“The U.S. needs to show more leadership and strength in the South Caucasus and Central Asia,” Brownback said. “Until now U.S. policy in the region has been seen only through the prism of our Russia policy; these countries are free and independent and should be treated as such. They are in a strategically important region of the world, standing against the threat of Islamic fundamentalism. We need to make the most of this opportunity to help these countries maintain their sovereignty and independence, as well as their pro-western policies.
    “The Silk Road Strategy Act sets an over-arching policy for the United States in the South Caucasus and Central Asia which involves the countries of Armenia, Azerbaijan, Georgia, Kazakhstan, Kyrgyzstan, Tajikistan, Turkmenistan and Uzbekistan. Goals of the Silk Road Strategy Act include strengthening democratic government, resolving regional conflicts, promoting friendly relations with the United States, advancing market reforms, developing economic infrastructure between states in the region and supporting U.S. business interests and investments.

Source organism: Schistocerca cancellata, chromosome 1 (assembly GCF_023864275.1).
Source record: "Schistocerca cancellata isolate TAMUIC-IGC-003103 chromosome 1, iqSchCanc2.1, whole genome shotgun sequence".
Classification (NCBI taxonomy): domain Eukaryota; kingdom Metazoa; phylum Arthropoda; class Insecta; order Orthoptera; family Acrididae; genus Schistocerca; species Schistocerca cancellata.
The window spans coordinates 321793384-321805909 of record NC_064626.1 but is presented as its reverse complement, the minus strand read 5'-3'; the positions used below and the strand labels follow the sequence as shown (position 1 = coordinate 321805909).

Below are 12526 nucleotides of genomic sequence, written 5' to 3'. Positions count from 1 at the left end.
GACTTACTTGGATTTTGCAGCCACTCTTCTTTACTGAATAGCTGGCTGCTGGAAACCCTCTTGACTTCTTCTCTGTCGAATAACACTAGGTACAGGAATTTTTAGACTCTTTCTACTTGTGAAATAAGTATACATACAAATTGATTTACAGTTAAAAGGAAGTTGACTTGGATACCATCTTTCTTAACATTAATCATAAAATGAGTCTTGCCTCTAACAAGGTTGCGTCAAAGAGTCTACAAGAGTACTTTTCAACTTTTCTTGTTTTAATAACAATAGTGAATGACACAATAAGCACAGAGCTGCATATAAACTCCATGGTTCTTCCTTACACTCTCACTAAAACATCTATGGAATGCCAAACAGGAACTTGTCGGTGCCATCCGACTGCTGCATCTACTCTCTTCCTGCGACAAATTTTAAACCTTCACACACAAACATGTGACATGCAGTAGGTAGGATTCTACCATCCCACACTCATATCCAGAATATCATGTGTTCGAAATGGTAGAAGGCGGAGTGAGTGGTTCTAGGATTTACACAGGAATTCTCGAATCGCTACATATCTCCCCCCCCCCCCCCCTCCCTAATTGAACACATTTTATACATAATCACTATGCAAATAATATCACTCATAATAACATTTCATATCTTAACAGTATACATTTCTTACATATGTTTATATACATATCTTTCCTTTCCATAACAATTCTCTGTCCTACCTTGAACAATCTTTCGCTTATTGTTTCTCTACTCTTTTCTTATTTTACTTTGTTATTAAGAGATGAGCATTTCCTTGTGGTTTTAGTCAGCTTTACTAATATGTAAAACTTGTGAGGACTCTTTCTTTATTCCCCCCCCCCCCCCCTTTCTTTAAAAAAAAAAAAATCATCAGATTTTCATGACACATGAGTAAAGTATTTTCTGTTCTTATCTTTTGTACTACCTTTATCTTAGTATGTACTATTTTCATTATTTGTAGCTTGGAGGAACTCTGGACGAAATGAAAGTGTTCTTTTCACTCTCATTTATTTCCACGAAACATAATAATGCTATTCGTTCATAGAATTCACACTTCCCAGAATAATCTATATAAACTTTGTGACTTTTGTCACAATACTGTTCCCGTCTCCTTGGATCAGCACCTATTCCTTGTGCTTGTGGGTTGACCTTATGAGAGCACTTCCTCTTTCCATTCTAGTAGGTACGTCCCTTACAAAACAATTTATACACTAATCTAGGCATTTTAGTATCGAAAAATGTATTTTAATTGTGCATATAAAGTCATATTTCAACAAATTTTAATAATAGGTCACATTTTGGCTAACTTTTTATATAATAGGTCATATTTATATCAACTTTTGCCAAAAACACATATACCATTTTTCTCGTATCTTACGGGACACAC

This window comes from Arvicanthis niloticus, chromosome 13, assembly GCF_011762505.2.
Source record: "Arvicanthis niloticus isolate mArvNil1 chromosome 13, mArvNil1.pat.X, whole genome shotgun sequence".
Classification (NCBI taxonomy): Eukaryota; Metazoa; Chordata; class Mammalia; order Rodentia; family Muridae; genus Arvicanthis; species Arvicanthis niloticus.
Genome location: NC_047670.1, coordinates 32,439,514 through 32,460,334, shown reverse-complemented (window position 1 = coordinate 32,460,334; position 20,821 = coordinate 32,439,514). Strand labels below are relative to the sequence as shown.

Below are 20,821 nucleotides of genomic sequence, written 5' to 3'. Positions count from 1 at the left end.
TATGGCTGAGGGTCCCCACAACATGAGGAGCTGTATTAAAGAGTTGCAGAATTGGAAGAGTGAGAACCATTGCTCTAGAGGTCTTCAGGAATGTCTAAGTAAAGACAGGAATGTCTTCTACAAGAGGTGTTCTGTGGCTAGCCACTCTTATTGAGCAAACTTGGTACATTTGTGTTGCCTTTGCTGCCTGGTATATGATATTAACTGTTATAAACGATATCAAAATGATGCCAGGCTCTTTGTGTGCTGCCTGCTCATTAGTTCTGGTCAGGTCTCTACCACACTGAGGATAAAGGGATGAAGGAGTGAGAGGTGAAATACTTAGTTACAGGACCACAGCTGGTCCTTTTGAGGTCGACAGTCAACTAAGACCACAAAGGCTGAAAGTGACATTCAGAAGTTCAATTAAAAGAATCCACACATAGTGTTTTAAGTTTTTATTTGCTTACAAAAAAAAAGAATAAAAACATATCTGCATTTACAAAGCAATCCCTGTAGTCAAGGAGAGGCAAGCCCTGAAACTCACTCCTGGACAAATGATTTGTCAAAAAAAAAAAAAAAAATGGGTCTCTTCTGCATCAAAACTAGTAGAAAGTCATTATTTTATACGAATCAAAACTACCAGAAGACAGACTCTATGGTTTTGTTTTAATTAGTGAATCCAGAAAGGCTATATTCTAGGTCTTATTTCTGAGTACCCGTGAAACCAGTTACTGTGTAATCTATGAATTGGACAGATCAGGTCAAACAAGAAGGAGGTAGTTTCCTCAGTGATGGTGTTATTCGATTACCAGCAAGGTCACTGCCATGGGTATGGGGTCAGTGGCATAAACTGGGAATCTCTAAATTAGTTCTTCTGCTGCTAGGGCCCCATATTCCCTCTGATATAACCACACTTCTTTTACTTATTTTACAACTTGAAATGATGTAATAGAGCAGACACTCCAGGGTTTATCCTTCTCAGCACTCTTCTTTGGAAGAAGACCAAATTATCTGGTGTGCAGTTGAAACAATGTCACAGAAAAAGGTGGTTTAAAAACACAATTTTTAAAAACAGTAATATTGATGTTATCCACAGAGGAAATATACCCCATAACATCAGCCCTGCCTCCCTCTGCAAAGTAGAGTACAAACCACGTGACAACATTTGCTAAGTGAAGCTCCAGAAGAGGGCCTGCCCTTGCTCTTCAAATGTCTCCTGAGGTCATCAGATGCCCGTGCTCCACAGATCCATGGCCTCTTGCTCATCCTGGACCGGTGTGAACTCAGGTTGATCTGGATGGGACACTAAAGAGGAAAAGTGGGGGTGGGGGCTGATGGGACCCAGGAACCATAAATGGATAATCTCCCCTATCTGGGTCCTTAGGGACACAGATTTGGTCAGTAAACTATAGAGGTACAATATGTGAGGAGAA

—————-
    “advancing market reforms, developing economic infrastructure between states in the region and supporting U.S. business interests and investments”
    —————-
    Afghanistan is not on the Silk Road but it is essential to growing US business interests in the other ‘Stans just to the north, with their energy resources and their proximity to China and Russia.

    Reply

  22. Don Bacon says:

    Joe M.,
    Steve doesn’t have any problem with people who disagree with his positions. I do it frequently.
    Steve does have a problem with lifestyle criticisms and ad hominem attacks.